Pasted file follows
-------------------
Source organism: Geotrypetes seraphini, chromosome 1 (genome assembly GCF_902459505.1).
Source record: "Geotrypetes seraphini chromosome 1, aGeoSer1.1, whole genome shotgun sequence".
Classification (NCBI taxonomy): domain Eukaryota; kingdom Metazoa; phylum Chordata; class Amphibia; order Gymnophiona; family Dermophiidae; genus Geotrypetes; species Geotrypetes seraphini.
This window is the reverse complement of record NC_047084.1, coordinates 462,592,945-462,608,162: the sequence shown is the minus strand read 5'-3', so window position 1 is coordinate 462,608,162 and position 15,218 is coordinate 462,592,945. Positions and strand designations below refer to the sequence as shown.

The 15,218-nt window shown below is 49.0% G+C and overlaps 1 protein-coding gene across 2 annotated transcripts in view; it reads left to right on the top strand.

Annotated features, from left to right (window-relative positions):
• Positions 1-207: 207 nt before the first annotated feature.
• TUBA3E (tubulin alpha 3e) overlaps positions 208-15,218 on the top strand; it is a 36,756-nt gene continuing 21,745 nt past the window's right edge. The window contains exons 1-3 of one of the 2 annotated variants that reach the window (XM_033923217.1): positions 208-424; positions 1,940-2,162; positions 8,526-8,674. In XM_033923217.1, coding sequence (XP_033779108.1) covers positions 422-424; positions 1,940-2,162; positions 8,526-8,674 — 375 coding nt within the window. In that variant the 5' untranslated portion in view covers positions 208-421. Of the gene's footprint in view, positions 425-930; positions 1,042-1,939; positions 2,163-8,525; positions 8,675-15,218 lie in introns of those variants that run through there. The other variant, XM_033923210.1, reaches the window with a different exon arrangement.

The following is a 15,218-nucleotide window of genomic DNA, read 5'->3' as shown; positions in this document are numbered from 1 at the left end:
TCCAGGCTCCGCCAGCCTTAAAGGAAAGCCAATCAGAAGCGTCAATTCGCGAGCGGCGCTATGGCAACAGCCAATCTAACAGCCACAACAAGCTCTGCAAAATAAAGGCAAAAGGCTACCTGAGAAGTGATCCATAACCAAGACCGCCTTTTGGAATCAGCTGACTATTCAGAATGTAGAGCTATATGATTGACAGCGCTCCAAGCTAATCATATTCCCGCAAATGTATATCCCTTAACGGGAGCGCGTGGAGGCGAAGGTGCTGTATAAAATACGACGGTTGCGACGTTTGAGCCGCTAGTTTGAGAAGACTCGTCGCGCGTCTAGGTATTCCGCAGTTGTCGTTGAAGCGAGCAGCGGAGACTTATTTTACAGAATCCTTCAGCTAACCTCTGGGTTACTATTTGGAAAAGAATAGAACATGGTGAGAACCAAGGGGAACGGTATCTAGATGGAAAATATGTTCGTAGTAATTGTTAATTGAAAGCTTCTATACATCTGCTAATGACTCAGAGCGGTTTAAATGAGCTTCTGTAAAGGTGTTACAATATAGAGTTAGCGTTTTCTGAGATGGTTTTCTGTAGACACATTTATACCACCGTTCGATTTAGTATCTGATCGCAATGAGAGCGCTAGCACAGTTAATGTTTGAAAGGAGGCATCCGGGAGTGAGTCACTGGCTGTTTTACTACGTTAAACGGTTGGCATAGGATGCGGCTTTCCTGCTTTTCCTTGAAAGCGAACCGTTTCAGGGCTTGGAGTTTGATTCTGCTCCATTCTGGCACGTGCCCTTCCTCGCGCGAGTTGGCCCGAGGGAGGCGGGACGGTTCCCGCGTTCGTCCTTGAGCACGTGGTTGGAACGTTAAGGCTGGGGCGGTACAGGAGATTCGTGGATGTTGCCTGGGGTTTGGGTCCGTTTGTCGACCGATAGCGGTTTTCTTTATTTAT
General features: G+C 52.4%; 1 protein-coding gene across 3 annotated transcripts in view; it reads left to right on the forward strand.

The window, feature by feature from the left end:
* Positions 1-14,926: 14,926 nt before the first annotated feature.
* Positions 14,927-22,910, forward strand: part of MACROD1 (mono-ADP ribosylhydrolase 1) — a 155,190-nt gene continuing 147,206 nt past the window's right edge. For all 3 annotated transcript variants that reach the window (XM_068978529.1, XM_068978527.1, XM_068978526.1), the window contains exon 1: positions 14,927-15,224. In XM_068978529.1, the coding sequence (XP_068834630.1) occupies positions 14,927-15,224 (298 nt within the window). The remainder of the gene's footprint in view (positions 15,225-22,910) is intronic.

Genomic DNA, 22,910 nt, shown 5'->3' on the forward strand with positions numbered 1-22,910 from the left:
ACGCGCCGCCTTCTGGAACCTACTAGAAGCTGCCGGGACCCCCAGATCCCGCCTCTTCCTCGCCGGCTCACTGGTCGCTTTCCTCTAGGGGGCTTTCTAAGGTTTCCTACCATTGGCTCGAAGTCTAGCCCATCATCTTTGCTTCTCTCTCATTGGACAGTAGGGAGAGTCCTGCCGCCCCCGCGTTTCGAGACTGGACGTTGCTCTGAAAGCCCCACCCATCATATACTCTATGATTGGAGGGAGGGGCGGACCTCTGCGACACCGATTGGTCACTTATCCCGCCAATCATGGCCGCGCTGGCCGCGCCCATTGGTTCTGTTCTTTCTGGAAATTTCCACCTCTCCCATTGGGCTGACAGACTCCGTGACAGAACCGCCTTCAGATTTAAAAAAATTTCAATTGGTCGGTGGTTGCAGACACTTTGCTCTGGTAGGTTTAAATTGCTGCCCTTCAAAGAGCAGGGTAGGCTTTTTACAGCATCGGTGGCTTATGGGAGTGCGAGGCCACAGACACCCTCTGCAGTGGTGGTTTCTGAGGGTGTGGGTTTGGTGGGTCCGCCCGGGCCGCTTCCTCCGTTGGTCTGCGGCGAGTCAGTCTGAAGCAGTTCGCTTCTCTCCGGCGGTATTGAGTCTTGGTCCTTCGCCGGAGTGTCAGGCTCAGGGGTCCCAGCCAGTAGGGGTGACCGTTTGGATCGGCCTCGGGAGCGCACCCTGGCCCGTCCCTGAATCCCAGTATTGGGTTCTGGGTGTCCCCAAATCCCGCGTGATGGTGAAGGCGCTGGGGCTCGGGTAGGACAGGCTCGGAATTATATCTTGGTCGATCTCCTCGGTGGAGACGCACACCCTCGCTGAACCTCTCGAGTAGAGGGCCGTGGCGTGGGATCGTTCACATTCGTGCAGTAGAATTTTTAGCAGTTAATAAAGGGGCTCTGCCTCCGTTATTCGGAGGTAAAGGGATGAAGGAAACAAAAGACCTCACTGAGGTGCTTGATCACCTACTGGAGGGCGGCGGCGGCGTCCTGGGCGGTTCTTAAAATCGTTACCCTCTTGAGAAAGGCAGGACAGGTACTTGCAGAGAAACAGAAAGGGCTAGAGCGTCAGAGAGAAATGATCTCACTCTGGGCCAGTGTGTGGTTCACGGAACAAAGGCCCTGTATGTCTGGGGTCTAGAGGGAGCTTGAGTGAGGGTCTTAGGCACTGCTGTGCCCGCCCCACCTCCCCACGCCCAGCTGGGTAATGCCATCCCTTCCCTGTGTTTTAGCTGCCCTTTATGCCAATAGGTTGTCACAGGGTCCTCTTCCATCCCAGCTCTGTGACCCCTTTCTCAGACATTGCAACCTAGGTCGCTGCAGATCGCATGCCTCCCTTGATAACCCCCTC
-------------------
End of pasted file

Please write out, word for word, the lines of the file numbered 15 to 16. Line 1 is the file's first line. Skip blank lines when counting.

Genomic DNA, 22,910 nt, shown 5'->3' on the forward strand with positions numbered 1-22,910 from the left:
ACGCGCCGCCTTCTGGAACCTACTAGAAGCTGCCGGGACCCCCAGATCCCGCCTCTTCCTCGCCGGCTCACTGGTCGCTTTCCTCTAGGGGGCTTTCTAAGGTTTCCTACCATTGGCTCGAAGTCTAGCCCATCATCTTTGCTTCTCTCTCATTGGACAGTAGGGAGAGTCCTGCCGCCCCCGCGTTTCGAGACTGGACGTTGCTCTGAAAGCCCCACCCATCATATACTCTATGATTGGAGGGAGGGGCGGACCTCTGCGACACCGATTGGTCACTTATCCCGCCAATCATGGCCGCGCTGGCCGCGCCCATTGGTTCTGTTCTTTCTGGAAATTTCCACCTCTCCCATTGGGCTGACAGACTCCGTGACAGAACCGCCTTCAGATTTAAAAAAATTTCAATTGGTCGGTGGTTGCAGACACTTTGCTCTGGTAGGTTTAAATTGCTGCCCTTCAAAGAGCAGGGTAGGCTTTTTACAGCATCGGTGGCTTATGGGAGTGCGAGGCCACAGACACCCTCTGCAGTGGTGGTTTCTGAGGGTGTGGGTTTGGTGGGTCCGCCCGGGCCGCTTCCTCCGTTGGTCTGCGGCGAGTCAGTCTGAAGCAGTTCGCTTCTCTCCGGCGGTATTGAGTCTTGGTCCTTCGCCGGAGTGTCAGGCTCAGGGGTCCCAGCCAGTAGGGGTGACCGTTTGGATCGGCCTCGGGAGCGCACCCTGGCCCGTCCCTGAATCCCAGTATTGGGTTCTGGGTGTCCCCAAATCCCGCGTGATGGTGAAGGCGCTGGGGCTCGGGTAGGACAGGCTCGGAATTATATCTTGGTCGATCTCCTCGGTGGAGACGCACACCCTCGCTGAACCTCTCGAGTAGAGGGCCGTGGCGTGGGATCGTTCACATTCGTGCAGTAGAATTTTTAGCAGTTAATAAAGGGGCTCTGCCTCCGTTATTCGGAGGTAAAGGGATGAAGGAAACAAAAGACCTCACTGAGGTGCTTGATCACCTACTGGAGGGCGGCGGCGGCGTCCTGGGCGGTTCTTAAAATCGTTACCCTCTTGAGAAAGGCAGGACAGGTACTTGCAGAGAAACAGAAAGGGCTAGAGCGTCAGAGAGAAATGATCTCACTCTGGGCCAGTGTGTGGTTCACGGAACAAAGGCCCTGTATGTCTGGGGTCTAGAGGGAGCTTGAGTGAGGGTCTTAGGCACTGCTGTGCCCGCCCCACCTCCCCACGCCCAGCTGGGTAATGCCATCCCTTCCCTGTGTTTTAGCTGCCCTTTATGCCAATAGGTTGTCACAGGGTCCTCTTCCATCCCAGCTCTGTGACCCCTTTCTCAGACATTGCAACCTAGGTCGCTGCAGATCGCATGCCTCCCTTGATAACCCCCTC